Gary Boughton wants to savor every moment this season, whether it is at the Dome Arena or on the road.
Last weekend, the Rochester Lancers veteran midfielder announced that the 2019-20 Major Arena Soccer League season would be his final one as a player.
"That was part of my decision to announce my retirement before the season was so I could go into these home games and really have almost a mental edge, 'Hey, this is one of my last opportunities to do this,' " he said. "To be able to go on the road and see not only former teammates, but guys I've competed against for years now, that we have mutual respect for, that we can that relationship with and be like, this is our last heavyweight battle here.
"That's something that I'll able to savor as well. Just running out of the tunnel before the games, and getting the feeling, knowing it’s the last go-around for that."
Indoor soccer is not for the meek. It is a physical game, that can test and punish a body beyond its limits.
Every athlete knows his or her body and when it’s time to slow down or call it a career.
"I have been mulling over the decision for some time," Boughton said. "The body tells you when, the mind tells you when. I feel like I'm very fortunate to have been able to do it at all. It's been probably a debate I have had in my mind since halfway through last season in M2."
An original member of the Lancers' 2011-12 team that began playing in the Major Indoor Soccer League, Boughton has undergone three surgeries.
He never made any of them public until now.
"I didn't want to be one of those guys that people could look at as, if I wasn't playing well, I didn't want it ever to be attributed to injury," he said. "I always wanted to be held accountable to my performances based on their merit, my effort."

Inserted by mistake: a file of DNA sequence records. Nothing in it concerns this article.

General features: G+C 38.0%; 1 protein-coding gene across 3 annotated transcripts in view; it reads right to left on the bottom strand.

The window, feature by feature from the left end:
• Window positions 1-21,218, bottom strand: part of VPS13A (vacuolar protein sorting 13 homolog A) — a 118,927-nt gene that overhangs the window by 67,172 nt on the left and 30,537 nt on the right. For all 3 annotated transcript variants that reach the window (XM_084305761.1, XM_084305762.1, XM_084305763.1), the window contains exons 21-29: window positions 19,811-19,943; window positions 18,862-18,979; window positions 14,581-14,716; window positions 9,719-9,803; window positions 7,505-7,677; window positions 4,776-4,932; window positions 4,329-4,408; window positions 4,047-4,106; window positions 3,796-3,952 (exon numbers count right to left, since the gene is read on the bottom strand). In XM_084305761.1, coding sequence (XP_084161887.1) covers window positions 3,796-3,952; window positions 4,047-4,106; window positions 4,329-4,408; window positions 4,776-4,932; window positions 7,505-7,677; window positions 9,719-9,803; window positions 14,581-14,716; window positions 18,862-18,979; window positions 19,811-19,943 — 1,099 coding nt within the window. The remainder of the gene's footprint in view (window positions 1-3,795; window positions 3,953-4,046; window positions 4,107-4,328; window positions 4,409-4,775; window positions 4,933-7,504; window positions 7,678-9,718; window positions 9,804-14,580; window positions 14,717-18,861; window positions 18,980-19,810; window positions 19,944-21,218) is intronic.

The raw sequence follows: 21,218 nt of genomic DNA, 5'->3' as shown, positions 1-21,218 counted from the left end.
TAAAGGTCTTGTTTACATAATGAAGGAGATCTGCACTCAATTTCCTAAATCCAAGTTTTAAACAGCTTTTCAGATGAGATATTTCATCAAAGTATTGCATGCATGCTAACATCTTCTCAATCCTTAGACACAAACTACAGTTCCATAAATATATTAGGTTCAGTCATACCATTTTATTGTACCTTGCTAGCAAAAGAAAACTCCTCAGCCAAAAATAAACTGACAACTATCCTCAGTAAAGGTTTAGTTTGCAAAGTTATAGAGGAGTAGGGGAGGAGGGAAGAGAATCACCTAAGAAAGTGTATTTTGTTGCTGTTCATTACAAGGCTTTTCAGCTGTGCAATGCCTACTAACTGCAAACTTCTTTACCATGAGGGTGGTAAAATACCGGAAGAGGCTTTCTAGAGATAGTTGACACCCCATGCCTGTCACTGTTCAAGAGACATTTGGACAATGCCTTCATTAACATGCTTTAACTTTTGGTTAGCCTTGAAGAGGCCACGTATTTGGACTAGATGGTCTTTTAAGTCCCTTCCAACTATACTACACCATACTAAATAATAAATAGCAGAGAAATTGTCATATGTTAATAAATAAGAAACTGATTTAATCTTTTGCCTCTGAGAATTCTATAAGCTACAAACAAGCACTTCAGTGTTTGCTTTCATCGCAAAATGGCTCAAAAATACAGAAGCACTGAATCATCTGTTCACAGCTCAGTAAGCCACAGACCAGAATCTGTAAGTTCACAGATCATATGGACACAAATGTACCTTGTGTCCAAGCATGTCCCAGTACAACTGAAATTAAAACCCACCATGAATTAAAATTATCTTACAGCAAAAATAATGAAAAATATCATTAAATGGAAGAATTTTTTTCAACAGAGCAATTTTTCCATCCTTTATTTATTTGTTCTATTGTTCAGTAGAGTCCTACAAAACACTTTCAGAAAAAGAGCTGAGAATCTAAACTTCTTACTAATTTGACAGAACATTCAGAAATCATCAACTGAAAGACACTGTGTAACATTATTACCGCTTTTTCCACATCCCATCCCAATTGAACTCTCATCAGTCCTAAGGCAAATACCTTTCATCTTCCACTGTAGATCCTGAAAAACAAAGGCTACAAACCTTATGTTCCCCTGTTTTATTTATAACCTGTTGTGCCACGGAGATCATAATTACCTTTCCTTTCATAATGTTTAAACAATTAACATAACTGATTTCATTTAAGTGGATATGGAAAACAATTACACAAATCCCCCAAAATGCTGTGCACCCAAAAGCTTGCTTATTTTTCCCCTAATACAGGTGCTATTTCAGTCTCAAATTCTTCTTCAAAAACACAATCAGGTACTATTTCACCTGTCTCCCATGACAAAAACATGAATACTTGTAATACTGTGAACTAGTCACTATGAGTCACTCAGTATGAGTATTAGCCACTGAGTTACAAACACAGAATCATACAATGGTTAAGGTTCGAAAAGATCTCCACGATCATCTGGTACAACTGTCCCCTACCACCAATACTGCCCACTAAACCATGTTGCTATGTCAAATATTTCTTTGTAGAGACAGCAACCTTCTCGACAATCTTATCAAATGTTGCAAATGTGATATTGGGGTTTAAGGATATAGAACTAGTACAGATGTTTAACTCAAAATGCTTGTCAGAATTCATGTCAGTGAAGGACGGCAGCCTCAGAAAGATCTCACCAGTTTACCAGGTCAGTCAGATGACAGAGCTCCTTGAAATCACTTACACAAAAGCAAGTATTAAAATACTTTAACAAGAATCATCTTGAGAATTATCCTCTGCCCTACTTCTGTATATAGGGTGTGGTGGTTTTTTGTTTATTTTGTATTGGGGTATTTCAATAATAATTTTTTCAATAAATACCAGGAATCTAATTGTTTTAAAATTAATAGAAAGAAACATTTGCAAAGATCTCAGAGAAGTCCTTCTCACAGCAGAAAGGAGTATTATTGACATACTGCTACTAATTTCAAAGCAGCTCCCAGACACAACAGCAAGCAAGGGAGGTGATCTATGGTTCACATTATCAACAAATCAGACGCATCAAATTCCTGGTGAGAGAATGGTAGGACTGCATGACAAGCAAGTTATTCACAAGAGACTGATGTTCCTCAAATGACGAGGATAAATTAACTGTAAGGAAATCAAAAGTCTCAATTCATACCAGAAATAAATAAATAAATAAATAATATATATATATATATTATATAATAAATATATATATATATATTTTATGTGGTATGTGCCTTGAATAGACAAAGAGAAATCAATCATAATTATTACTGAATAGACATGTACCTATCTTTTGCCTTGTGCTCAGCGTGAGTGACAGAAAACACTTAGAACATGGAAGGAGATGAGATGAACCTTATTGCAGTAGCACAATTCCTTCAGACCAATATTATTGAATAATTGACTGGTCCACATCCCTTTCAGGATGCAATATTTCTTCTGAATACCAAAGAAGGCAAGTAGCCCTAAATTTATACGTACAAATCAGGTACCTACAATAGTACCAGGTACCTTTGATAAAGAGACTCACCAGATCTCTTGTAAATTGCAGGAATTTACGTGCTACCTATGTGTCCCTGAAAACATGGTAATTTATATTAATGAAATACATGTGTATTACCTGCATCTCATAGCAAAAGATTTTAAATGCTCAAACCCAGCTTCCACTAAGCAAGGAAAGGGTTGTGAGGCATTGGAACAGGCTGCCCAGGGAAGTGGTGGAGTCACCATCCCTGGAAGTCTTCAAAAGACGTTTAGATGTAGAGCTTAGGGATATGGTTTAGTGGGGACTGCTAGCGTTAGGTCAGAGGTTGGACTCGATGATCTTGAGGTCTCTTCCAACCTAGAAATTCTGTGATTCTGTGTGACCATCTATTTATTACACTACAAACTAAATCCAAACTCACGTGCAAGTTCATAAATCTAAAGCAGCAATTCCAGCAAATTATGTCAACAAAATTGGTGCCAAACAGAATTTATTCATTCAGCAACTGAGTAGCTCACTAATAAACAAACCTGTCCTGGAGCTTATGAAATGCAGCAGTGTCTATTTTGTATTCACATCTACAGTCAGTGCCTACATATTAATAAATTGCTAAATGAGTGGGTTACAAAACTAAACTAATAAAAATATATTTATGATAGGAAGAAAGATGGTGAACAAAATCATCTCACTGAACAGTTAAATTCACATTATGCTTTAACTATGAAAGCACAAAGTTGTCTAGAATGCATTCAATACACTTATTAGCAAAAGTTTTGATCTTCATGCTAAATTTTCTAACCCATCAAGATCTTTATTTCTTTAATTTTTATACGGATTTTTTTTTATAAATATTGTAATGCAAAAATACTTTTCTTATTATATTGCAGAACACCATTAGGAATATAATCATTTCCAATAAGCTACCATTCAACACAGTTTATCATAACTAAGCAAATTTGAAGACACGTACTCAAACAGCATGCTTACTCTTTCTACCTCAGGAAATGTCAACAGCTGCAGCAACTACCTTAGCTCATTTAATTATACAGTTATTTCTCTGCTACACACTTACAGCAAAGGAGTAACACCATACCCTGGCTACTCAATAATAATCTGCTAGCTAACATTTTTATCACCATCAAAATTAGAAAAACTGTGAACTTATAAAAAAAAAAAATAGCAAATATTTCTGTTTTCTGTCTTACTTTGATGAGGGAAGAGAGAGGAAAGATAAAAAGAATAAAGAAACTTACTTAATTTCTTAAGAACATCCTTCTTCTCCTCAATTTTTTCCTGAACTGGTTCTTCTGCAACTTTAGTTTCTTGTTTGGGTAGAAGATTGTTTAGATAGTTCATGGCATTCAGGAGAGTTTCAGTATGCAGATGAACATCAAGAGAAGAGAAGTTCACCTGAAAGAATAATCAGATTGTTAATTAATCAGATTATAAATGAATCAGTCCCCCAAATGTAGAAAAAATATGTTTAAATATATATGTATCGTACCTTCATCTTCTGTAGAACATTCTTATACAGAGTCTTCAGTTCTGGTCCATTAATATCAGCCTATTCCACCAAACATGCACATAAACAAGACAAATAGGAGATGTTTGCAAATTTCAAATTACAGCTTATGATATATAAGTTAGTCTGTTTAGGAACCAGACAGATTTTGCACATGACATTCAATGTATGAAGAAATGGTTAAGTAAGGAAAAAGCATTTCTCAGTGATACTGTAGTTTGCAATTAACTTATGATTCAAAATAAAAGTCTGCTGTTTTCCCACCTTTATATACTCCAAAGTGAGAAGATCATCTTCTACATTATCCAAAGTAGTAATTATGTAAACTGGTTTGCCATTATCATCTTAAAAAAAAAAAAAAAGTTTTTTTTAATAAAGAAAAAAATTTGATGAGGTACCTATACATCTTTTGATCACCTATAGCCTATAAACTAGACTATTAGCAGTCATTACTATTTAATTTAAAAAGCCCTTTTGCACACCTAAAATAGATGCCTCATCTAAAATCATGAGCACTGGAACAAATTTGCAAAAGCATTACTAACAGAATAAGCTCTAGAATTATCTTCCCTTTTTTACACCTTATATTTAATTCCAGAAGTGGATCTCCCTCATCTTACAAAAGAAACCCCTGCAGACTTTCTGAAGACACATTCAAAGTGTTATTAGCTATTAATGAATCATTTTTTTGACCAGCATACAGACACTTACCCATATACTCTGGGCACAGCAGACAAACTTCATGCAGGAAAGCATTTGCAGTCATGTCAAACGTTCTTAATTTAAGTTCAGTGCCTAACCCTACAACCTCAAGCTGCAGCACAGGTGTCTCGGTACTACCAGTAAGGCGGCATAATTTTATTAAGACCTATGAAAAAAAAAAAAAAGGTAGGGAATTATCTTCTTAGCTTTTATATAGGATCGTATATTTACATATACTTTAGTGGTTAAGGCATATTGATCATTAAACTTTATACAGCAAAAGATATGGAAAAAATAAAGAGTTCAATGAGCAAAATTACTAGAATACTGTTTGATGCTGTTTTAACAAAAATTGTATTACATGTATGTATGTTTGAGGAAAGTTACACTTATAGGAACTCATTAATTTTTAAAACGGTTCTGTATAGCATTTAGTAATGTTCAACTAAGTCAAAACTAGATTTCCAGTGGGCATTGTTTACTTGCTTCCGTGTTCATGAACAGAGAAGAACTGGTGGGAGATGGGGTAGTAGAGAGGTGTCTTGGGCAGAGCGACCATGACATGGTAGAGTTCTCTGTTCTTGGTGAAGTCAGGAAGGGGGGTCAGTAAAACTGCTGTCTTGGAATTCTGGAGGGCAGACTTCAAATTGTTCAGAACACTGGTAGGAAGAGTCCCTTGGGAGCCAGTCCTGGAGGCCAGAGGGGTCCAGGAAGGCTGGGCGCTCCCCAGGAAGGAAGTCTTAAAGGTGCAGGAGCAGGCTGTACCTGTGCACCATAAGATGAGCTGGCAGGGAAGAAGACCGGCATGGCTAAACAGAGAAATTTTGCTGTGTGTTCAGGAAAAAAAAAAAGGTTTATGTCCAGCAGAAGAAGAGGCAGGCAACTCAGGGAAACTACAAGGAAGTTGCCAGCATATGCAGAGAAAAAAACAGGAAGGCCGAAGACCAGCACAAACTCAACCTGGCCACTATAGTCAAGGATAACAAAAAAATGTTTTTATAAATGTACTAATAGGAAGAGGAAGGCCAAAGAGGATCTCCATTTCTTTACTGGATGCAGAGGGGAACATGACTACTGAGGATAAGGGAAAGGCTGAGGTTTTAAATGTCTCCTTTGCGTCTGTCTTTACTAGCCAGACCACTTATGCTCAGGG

Boughton first went under the knife in 2012 with foot surgery.
"As a soccer player, those are just so hard to come back from in certain ways," he said. "I was able to bounce back. They kind of say, once you have one surgery, then more and more of them kind of pile up. The human body is so intricate that one injury can affect such a small part of how you walk or how you move or how you run. That changes something in another part of your body, that changes something that is connected."
His last surgery, to repair a bilateral sports hernia, came in January 2018, "which meant I basically tore the bottom of my abs off of my pubic bone on both my right and left sides," the Buffalo native said.
"One side was worse than the other. but at age 30, having that surgery is a lot different than having it at age 22 or 23."
Boughton, who turned 31 on Nov. 16, did all the proper rehab, but sometimes the body just doesn't respond when we want it to.
"The league is so predicated on these back-to-back games," he said. "After this specific surgery, my recovery from Friday to Saturday or Saturday to Sunday, the second game of every weekend was a real struggle not only getting through the game, getting through warmups sometimes."